Monday, September 25, 2006

Myofascial Massage

It seems like there is quite a bit of confusion about what myofascial therapy out there, but I think I've got it figured out. I had thought this was the same as trigger point massage, but it actually deals with the muscle covering rather than the muscle itself.

Trigger points are chemically maintained contractions in the muscle and massage that moves these chemicals out and reestablishes proper blood flow is trigger point massage.

Myofascial massage is different. Its purpose is to restore the flexibility of the covering around the muscles, which is called the fascia. When a muscle is inactive for long periods or not properly stretched after an injury heals, collagen can cause the fibers of this covering to become stuck together.

This sticking makes it difficult for each fiber to stretch to its full length. These fibers sticking together can form hard tissue where a supple covering used to be. The fascia can't expand laterally as much either, so muscles can't contract as easily. The muscle does not have as much room as it once did. Both strength and range of motion are lost.

Over time, inactivity leads to more collagen binding the fibers until the fascia feels more like a cord than a muscle. The muscle inside has to work against the hard covering to stretch or contract.

The hips and shoulders are a common place to find this hardened muscle coverings. Myofascial massage focuses on unsticking the strands and this is done by stroking ACROSS the width of the muscle so that the collagen between the fascia fibers is loosened.

Stretching the muscle immediately after the massage should break the collagen bonds further. Regular stretching of the muscle keeps the fibers from resticking.

It seems to me that myofascial problems can contribute to the persistence of trigger points. Both of these conditions inhibit proper alignment and function and reinforce each other. Tackling both problems if you have them is important.

Check this article for a closer look at therapy for the fascia.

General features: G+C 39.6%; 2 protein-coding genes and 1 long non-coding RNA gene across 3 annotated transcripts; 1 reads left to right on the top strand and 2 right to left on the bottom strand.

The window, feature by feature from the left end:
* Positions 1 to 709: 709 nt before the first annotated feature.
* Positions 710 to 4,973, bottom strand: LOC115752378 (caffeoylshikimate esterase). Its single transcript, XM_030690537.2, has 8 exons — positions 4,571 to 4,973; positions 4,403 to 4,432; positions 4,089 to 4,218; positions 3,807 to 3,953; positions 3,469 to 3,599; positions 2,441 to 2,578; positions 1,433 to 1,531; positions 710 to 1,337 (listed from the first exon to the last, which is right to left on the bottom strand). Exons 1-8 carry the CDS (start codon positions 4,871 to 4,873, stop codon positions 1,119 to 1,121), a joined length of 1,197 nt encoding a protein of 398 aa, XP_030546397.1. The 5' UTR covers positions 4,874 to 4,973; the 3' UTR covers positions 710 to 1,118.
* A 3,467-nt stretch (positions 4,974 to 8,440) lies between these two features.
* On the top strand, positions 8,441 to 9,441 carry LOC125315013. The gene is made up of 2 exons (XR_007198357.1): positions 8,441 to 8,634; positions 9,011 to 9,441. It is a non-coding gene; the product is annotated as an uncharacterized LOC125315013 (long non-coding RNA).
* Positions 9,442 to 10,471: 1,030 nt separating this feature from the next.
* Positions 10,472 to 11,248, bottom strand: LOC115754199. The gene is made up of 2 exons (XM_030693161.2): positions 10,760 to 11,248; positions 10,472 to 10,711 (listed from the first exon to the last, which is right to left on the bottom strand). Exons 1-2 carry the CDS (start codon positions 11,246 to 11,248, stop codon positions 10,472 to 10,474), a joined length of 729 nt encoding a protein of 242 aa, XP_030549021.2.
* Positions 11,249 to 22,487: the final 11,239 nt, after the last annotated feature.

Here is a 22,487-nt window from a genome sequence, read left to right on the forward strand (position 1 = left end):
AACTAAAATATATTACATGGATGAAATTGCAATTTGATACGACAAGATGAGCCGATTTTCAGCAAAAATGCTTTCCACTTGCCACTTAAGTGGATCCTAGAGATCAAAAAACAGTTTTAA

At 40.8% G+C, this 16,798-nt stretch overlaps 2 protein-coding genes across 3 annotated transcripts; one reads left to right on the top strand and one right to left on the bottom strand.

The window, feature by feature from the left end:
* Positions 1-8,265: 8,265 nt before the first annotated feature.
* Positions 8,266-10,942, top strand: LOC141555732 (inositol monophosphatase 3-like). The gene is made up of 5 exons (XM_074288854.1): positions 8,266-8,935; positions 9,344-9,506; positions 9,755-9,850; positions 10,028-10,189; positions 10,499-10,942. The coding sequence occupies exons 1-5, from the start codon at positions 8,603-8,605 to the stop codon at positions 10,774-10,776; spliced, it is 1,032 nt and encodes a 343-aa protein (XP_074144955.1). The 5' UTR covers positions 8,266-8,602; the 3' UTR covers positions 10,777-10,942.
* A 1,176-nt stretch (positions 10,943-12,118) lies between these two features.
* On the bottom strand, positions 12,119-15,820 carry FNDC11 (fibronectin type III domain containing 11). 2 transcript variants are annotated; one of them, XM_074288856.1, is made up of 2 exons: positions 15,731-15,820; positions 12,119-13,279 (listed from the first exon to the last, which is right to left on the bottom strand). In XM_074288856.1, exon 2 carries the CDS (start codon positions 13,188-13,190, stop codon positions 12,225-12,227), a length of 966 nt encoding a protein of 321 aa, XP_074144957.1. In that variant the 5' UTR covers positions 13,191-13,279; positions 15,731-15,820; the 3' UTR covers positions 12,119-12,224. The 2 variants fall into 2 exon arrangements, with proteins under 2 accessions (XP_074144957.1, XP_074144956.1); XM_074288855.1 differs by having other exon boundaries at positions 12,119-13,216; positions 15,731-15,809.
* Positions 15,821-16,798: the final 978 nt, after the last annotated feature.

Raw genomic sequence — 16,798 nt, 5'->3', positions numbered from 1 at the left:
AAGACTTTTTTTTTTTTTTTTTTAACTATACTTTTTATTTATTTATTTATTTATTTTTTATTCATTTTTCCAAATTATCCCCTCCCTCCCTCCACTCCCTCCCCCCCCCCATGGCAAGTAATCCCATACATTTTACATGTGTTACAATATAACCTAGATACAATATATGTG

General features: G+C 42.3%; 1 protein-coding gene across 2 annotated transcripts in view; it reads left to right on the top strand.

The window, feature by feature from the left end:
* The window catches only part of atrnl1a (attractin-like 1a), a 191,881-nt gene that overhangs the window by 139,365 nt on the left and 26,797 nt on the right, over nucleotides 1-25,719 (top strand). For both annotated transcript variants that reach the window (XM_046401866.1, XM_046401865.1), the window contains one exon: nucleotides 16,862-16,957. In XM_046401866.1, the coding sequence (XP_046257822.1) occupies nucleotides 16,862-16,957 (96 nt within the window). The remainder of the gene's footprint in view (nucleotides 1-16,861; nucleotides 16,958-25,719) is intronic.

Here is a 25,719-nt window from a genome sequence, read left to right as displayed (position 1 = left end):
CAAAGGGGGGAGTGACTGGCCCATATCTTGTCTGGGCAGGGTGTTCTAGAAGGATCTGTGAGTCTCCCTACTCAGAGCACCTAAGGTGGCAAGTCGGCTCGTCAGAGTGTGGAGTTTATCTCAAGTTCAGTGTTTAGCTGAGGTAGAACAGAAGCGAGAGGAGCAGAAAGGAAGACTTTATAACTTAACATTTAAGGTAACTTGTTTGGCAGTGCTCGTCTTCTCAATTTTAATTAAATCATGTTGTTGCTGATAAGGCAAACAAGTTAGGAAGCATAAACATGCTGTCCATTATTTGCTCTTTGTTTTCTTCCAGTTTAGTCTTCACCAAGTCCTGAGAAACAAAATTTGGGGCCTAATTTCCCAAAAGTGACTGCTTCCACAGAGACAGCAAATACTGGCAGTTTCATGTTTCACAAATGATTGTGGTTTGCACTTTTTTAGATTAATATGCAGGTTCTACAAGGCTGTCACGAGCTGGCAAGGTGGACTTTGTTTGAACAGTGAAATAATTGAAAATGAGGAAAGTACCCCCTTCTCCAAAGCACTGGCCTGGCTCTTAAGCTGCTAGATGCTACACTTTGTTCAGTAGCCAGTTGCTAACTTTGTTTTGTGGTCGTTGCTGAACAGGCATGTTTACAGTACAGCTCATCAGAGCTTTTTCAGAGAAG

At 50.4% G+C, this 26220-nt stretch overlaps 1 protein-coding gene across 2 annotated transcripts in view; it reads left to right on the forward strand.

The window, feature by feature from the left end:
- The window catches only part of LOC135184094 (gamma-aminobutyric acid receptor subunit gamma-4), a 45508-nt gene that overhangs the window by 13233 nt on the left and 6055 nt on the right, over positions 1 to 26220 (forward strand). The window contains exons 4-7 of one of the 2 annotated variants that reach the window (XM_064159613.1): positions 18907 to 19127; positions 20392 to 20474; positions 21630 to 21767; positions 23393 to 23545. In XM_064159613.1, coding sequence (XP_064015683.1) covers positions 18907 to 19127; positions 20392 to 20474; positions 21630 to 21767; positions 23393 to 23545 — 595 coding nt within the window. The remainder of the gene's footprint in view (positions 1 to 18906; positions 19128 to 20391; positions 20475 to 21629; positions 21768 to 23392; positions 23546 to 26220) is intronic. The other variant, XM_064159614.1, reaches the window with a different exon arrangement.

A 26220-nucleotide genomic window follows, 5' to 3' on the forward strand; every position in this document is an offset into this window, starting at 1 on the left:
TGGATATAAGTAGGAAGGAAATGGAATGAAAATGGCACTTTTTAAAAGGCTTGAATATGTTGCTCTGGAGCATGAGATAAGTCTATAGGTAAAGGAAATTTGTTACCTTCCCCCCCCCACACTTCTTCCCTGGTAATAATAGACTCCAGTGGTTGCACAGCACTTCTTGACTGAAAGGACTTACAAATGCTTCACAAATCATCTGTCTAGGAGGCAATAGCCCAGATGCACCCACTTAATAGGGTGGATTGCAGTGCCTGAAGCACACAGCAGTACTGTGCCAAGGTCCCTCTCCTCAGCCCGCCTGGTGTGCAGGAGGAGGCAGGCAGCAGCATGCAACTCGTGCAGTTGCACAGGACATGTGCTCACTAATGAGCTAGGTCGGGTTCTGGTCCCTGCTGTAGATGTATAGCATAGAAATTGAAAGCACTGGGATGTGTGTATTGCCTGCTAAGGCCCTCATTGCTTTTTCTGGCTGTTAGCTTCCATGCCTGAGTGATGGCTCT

Wednesday, September 13, 2006

Infrared Thermal Imaging of Myofascial Trigger Points

Apparently, trigger points are wamer than ordinary muscle tissue, so it is possible to locate them using thermal imaging.

The way I find them is to feel for a tight muscle then follow it until you find a trigger point. The trigger point is blocking blood flow, so the pressure is high on one side of the trigger point (unless there is more than one point). The high pressure makes the muscle tight; it can't lengthen fully.

Somewhere along that muscle is the trigger point. Pressure on it causes a special kind of pain. You know what thats like if you've ever reached back to massage a tight shoulder.

The chemicals in the trigger point are causing that pain and lack of blood flow. Forcing blood into the point can push those chemicals out, which is exactly what you want.

Stroking the trigger point with pressure a dozen times can get those chemicals out of there and restore normal blood flow. Don't do it too much though; its better to come back in a few hours and work it again than over do it in one sitting.

Once you restore normal blood flow, the muscle tightness will lessen and you can actually stretch it fully. Ahhhh...that feels so good.

Cortisol Also Associated with Bipolar Disorder?

Bipolar disorder affects 1 to 2% of the population. Patients alternate between depressive and manic episodes. Many patients can control or reduce their symptoms with drugs, but for a lot of patients, life can be hellish for them and their families. A member of my family has it.

According to this article, "oversecretion of cortisol" is one possible cause of bipolar disorder.

I wonder if the high levels of cortisol produced by muscular trigger points could be causing some cases of bipolar disorder. Stress has been associated with the development of bipolar disorder. In fact, many people suffering from post-traumatic stress disorder become bipolar too.

The more I look into the effects of cortisol, the more I am convinced that raising awareness about trigger points is one of the most overlooked opportunities in medicine.

If we get serious about diagnosis and treatment, older people could stay fit and mobile for many more years. That alone would save tens of billions of health care dollars. Never mind the reductions in diabetes, hypertension and mental illness.

Its crazy that we aren't throwing billions at this problem.

Wednesday, September 06, 2006

A New Company

I am now working on a business plan for a new company that I am calling Deep Therapeutics. The focus is technology that diagnoses and treats muscular trigger points, something that currently is done by hand.

I've blogged about a lot about trigger points. Resolving trigger points, of which many medical professionals are unaware, frequently requires the attention of a highly skilled practitioners of alternative therapies. You can resolve your trigger points yourself, but it takes a lot of knowledge and persistence. As with most conditions, patients that are proactive and get the right therapy make the fastest progress.

The plan is to create technology that aids the existing approaches, overcomes their shortcomings, lowers costs and speeds resolution. At the same time, these systems will create a consistent treatment experience, track patient progress and counsel patients on how to prevent recurrence.

If this mission excites you, let me know. You can see what's happening with it at